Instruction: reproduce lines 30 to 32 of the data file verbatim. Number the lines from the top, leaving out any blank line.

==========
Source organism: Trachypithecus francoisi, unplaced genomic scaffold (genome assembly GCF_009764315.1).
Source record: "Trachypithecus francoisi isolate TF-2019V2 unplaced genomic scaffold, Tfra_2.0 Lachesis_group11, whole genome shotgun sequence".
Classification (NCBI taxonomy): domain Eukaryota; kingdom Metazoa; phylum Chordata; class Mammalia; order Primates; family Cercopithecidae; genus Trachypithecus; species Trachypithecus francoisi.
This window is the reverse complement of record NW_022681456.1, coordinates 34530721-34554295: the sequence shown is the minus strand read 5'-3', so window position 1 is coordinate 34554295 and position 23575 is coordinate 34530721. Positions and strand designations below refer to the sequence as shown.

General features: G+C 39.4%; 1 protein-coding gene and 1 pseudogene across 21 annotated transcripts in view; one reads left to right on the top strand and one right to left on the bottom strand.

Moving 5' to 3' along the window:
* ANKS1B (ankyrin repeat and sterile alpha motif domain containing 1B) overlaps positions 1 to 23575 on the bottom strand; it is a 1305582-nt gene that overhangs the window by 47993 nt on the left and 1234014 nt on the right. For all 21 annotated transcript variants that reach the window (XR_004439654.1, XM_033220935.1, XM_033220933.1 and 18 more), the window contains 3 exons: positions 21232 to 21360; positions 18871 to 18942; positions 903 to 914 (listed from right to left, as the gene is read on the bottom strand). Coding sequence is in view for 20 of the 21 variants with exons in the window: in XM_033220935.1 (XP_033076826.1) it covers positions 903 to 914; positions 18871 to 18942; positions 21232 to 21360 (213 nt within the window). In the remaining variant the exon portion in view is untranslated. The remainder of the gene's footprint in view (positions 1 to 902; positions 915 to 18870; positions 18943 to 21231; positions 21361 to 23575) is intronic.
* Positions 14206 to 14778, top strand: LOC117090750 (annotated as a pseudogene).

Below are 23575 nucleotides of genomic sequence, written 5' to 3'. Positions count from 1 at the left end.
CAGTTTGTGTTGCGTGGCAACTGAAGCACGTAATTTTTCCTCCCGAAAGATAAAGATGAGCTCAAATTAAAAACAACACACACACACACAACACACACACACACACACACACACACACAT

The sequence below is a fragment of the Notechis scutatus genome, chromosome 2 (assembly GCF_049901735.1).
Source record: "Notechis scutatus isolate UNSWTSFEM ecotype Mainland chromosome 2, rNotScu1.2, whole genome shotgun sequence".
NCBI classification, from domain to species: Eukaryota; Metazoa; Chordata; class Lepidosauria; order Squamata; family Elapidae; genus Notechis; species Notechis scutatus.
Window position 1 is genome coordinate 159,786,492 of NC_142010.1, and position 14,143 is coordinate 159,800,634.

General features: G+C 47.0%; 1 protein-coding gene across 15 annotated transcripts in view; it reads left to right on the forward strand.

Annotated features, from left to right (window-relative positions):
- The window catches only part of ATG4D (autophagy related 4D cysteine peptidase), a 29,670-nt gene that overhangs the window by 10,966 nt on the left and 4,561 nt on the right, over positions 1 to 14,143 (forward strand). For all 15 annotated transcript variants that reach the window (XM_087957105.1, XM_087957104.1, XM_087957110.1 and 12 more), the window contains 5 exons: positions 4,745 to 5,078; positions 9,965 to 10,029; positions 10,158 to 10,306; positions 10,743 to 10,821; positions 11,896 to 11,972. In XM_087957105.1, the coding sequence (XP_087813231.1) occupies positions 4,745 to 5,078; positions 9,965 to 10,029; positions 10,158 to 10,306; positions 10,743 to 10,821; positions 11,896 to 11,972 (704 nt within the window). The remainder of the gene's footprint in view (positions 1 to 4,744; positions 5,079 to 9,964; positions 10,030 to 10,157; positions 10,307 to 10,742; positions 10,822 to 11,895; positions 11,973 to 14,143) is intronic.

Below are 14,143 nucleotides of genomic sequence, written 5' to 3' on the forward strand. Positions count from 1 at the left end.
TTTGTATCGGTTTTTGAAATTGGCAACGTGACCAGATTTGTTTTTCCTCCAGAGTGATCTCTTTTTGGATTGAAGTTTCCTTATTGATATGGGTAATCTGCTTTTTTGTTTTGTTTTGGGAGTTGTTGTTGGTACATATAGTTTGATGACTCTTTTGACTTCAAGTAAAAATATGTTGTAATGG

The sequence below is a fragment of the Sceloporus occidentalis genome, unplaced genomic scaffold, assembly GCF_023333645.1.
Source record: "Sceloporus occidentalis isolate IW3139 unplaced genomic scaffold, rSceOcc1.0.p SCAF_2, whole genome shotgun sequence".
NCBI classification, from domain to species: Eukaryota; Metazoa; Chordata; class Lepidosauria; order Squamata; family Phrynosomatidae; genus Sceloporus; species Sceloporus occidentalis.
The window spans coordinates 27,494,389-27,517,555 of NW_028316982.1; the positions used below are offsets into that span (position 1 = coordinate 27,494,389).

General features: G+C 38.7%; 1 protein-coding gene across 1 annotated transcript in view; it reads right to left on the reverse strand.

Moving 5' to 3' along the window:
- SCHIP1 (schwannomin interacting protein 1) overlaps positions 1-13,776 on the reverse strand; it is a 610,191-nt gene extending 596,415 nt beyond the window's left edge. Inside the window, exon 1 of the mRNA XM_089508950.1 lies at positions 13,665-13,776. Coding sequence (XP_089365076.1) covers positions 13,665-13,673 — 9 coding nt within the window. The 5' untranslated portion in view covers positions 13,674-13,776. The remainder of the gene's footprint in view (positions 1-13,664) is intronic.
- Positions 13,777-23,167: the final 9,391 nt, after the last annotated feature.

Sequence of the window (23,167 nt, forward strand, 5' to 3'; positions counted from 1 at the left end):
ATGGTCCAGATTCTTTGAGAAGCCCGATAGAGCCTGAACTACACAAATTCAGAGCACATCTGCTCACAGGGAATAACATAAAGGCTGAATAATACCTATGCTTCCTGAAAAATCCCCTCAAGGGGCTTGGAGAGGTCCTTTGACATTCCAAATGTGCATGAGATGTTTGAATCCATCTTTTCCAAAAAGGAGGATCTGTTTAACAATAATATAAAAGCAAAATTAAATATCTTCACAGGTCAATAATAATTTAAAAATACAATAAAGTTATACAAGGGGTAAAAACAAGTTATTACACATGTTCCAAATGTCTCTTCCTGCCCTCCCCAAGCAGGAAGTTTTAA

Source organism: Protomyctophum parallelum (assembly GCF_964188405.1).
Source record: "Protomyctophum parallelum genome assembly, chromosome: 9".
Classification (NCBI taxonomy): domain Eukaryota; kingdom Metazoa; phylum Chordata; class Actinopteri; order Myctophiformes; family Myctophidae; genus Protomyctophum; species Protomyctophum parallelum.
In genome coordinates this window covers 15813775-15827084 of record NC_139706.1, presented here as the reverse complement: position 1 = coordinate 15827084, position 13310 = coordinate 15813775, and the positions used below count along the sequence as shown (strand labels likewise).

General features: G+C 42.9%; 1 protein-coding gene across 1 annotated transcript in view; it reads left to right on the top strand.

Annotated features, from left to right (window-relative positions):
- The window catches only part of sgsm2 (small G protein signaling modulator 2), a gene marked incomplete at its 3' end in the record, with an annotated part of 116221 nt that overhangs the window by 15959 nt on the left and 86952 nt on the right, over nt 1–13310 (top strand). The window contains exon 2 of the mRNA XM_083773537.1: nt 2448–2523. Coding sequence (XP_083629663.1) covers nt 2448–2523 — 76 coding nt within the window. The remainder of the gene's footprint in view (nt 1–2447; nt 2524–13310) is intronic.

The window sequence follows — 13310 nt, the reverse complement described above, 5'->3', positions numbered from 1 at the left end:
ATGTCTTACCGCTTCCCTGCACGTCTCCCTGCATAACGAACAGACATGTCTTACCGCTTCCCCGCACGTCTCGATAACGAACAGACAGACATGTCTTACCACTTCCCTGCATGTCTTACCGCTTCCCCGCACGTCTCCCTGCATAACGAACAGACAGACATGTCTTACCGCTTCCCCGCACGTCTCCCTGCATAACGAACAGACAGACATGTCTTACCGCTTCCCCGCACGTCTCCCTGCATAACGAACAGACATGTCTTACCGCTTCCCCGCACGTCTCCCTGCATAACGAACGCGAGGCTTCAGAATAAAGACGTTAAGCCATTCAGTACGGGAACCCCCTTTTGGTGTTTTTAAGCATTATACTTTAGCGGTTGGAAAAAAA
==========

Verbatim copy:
Source organism: Protomyctophum parallelum (assembly GCF_964188405.1).
Source record: "Protomyctophum parallelum genome assembly, chromosome: 9".
Classification (NCBI taxonomy): domain Eukaryota; kingdom Metazoa; phylum Chordata; class Actinopteri; order Myctophiformes; family Myctophidae; genus Protomyctophum; species Protomyctophum parallelum.